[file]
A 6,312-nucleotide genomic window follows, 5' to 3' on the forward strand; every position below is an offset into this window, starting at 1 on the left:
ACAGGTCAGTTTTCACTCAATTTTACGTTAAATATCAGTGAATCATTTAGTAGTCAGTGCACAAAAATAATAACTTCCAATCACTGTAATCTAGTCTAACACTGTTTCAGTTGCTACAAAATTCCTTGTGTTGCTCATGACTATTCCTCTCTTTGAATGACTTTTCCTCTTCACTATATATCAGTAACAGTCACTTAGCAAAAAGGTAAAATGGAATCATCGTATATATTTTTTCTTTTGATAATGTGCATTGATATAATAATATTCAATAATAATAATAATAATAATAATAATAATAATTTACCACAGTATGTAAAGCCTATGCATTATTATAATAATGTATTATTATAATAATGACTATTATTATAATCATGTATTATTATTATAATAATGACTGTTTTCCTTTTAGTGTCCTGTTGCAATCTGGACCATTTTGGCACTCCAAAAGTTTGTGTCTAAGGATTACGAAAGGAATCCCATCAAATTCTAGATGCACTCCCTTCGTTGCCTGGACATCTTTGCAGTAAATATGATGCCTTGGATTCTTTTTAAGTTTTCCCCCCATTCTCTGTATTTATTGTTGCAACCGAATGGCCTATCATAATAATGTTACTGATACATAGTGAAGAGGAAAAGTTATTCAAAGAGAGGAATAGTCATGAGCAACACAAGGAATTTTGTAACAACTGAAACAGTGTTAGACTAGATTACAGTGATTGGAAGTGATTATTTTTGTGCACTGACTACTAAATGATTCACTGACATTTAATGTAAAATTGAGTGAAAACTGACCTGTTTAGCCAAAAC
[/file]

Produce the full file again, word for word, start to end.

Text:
A 6,312-nucleotide genomic window follows, 5' to 3' on the forward strand; every position below is an offset into this window, starting at 1 on the left:
ACAGGTCAGTTTTCACTCAATTTTACGTTAAATATCAGTGAATCATTTAGTAGTCAGTGCACAAAAATAATAACTTCCAATCACTGTAATCTAGTCTAACACTGTTTCAGTTGCTACAAAATTCCTTGTGTTGCTCATGACTATTCCTCTCTTTGAATGACTTTTCCTCTTCACTATATATCAGTAACAGTCACTTAGCAAAAAGGTAAAATGGAATCATCGTATATATTTTTTCTTTTGATAATGTGCATTGATATAATAATATTCAATAATAATAATAATAATAATAATAATAATAATTTACCACAGTATGTAAAGCCTATGCATTATTATAATAATGTATTATTATAATAATGACTATTATTATAATCATGTATTATTATTATAATAATGACTGTTTTCCTTTTAGTGTCCTGTTGCAATCTGGACCATTTTGGCACTCCAAAAGTTTGTGTCTAAGGATTACGAAAGGAATCCCATCAAATTCTAGATGCACTCCCTTCGTTGCCTGGACATCTTTGCAGTAAATATGATGCCTTGGATTCTTTTTAAGTTTTCCCCCCATTCTCTGTATTTATTGTTGCAACCGAATGGCCTATCATAATAATGTTACTGATACATAGTGAAGAGGAAAAGTTATTCAAAGAGAGGAATAGTCATGAGCAACACAAGGAATTTTGTAACAACTGAAACAGTGTTAGACTAGATTACAGTGATTGGAAGTGATTATTTTTGTGCACTGACTACTAAATGATTCACTGACATTTAATGTAAAATTGAGTGAAAACTGACCTGTTTAGCCAAAAC